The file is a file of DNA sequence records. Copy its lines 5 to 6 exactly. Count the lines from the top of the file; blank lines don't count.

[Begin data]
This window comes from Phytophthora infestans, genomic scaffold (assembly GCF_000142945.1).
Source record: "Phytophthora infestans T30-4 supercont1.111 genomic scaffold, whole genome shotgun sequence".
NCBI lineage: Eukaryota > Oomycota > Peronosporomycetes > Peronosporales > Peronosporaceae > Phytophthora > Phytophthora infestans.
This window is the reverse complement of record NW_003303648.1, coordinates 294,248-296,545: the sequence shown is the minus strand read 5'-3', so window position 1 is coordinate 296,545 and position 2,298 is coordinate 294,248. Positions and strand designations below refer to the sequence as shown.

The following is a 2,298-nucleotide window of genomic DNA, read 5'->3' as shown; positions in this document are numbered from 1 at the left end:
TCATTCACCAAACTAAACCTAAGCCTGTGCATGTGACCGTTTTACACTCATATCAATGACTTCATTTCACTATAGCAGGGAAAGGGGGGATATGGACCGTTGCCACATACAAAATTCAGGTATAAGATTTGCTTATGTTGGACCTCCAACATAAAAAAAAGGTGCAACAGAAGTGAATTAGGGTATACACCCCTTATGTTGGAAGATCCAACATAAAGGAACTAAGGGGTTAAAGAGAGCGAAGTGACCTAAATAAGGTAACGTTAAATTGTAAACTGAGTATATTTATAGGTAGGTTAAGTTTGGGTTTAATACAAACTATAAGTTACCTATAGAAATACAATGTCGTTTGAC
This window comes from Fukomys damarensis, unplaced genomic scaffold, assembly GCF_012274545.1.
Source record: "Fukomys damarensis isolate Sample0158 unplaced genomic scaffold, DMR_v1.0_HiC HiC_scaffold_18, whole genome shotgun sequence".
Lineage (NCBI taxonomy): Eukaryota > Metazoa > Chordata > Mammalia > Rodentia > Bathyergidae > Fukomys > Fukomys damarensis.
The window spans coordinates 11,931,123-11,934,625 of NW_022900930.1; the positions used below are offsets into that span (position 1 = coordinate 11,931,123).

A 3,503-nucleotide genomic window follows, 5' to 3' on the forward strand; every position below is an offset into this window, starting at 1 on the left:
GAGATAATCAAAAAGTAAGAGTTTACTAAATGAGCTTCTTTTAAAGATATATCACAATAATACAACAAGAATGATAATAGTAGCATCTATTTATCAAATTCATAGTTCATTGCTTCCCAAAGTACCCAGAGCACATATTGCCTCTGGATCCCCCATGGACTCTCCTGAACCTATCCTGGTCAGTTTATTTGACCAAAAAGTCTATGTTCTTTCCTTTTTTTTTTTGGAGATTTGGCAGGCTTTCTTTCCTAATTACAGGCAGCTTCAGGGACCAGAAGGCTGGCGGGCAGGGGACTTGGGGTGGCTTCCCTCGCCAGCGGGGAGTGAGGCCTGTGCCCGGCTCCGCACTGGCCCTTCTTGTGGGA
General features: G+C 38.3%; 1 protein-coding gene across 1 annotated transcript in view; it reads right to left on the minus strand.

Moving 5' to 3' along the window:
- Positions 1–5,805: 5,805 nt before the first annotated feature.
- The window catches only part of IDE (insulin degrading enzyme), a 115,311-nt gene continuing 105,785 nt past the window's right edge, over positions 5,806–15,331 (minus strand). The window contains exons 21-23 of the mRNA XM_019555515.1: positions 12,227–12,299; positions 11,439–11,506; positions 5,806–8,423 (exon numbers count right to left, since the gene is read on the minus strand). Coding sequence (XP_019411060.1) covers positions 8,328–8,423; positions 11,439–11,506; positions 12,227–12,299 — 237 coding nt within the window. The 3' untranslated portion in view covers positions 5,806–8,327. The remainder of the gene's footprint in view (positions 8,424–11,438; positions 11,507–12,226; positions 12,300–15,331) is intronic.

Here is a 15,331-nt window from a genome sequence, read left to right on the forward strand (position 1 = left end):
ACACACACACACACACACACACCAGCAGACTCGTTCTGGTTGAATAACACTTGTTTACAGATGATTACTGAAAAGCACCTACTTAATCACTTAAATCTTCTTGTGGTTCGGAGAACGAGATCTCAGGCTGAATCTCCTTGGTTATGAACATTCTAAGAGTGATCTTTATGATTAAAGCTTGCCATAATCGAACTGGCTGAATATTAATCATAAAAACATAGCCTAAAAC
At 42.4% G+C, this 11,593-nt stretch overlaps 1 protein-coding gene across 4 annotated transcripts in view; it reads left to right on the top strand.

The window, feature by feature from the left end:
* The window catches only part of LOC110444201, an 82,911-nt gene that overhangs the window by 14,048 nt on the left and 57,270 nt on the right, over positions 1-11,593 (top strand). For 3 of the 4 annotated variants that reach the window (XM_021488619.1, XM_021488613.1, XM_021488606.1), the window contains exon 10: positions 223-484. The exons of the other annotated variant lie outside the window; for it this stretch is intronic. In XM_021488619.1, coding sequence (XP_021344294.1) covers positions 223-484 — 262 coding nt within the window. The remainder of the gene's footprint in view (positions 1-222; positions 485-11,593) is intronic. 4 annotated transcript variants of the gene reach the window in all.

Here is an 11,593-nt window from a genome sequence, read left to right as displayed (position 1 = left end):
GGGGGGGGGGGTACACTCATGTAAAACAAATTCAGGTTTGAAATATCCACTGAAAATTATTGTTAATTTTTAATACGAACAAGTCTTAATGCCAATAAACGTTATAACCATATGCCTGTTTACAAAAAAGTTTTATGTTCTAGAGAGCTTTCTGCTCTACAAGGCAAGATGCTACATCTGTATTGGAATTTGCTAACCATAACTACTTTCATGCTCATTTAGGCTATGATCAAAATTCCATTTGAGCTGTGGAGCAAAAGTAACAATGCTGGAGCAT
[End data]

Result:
The following is a 2,298-nucleotide window of genomic DNA, read 5'->3' as shown; positions in this document are numbered from 1 at the left end:
TCATTCACCAAACTAAACCTAAGCCTGTGCATGTGACCGTTTTACACTCATATCAATGACTTCATTTCACTATAGCAGGGAAAGGGGGGATATGGACCGTTGCCACATACAAAATTCAGGTATAAGATTTGCTTATGTTGGACCTCCAACATAAAAAAAAGGTGCAACAGAAGTGAATTAGGGTATACACCCCTTATGTTGGAAGATCCAACATAAAGGAACTAAGGGGTTAAAGAGAGCGAAGTGACCTAAATAAGGTAACGTTAAATTGTAAACTGAGTATATTTATAGGTAGGTTAAGTTTGGGTTTAATACAAACTATAAGTTACCTATAGAAATACAATGTCGTTTGAC